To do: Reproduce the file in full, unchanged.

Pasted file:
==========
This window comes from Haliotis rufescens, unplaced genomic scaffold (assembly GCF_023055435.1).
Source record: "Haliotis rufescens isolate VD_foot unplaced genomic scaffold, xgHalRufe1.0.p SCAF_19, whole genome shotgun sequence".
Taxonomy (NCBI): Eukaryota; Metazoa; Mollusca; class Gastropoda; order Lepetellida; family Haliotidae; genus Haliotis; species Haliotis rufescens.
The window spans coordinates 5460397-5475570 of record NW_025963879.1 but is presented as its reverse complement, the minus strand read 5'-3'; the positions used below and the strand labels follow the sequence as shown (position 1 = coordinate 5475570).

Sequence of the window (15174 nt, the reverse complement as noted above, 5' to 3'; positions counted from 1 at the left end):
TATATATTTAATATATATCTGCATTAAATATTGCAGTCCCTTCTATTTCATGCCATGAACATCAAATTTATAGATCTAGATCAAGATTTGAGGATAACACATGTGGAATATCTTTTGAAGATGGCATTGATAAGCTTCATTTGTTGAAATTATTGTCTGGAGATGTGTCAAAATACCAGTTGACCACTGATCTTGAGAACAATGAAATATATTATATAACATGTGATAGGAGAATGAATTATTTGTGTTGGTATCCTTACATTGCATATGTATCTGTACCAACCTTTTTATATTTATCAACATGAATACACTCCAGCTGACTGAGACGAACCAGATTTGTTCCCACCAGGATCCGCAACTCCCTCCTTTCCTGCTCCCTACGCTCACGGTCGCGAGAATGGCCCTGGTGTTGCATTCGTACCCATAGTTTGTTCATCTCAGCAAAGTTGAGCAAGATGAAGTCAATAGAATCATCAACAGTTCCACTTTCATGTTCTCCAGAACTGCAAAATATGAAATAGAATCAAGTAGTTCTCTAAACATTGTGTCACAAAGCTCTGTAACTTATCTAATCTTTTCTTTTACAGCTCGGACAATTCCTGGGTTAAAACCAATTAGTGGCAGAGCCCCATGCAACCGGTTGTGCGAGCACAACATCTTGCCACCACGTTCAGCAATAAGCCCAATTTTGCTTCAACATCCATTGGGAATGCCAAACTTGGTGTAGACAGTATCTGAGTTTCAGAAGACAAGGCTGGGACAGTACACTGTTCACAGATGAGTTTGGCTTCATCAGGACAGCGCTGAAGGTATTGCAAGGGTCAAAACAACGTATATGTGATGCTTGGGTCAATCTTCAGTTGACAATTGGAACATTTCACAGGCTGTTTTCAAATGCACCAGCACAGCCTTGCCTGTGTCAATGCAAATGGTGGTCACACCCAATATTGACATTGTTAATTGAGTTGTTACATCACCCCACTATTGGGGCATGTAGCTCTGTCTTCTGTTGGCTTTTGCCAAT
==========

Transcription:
This window comes from Haliotis rufescens, unplaced genomic scaffold (assembly GCF_023055435.1).
Source record: "Haliotis rufescens isolate VD_foot unplaced genomic scaffold, xgHalRufe1.0.p SCAF_19, whole genome shotgun sequence".
Taxonomy (NCBI): Eukaryota; Metazoa; Mollusca; class Gastropoda; order Lepetellida; family Haliotidae; genus Haliotis; species Haliotis rufescens.
The window spans coordinates 5460397-5475570 of record NW_025963879.1 but is presented as its reverse complement, the minus strand read 5'-3'; the positions used below and the strand labels follow the sequence as shown (position 1 = coordinate 5475570).

Sequence of the window (15174 nt, the reverse complement as noted above, 5' to 3'; positions counted from 1 at the left end):
TATATATTTAATATATATCTGCATTAAATATTGCAGTCCCTTCTATTTCATGCCATGAACATCAAATTTATAGATCTAGATCAAGATTTGAGGATAACACATGTGGAATATCTTTTGAAGATGGCATTGATAAGCTTCATTTGTTGAAATTATTGTCTGGAGATGTGTCAAAATACCAGTTGACCACTGATCTTGAGAACAATGAAATATATTATATAACATGTGATAGGAGAATGAATTATTTGTGTTGGTATCCTTACATTGCATATGTATCTGTACCAACCTTTTTATATTTATCAACATGAATACACTCCAGCTGACTGAGACGAACCAGATTTGTTCCCACCAGGATCCGCAACTCCCTCCTTTCCTGCTCCCTACGCTCACGGTCGCGAGAATGGCCCTGGTGTTGCATTCGTACCCATAGTTTGTTCATCTCAGCAAAGTTGAGCAAGATGAAGTCAATAGAATCATCAACAGTTCCACTTTCATGTTCTCCAGAACTGCAAAATATGAAATAGAATCAAGTAGTTCTCTAAACATTGTGTCACAAAGCTCTGTAACTTATCTAATCTTTTCTTTTACAGCTCGGACAATTCCTGGGTTAAAACCAATTAGTGGCAGAGCCCCATGCAACCGGTTGTGCGAGCACAACATCTTGCCACCACGTTCAGCAATAAGCCCAATTTTGCTTCAACATCCATTGGGAATGCCAAACTTGGTGTAGACAGTATCTGAGTTTCAGAAGACAAGGCTGGGACAGTACACTGTTCACAGATGAGTTTGGCTTCATCAGGACAGCGCTGAAGGTATTGCAAGGGTCAAAACAACGTATATGTGATGCTTGGGTCAATCTTCAGTTGACAATTGGAACATTTCACAGGCTGTTTTCAAATGCACCAGCACAGCCTTGCCTGTGTCAATGCAAATGGTGGTCACACCCAATATTGACATTGTTAATTGAGTTGTTACATCACCCCACTATTGGGGCATGTAGCTCTGTCTTCTGTTGGCTTTTGCCAAT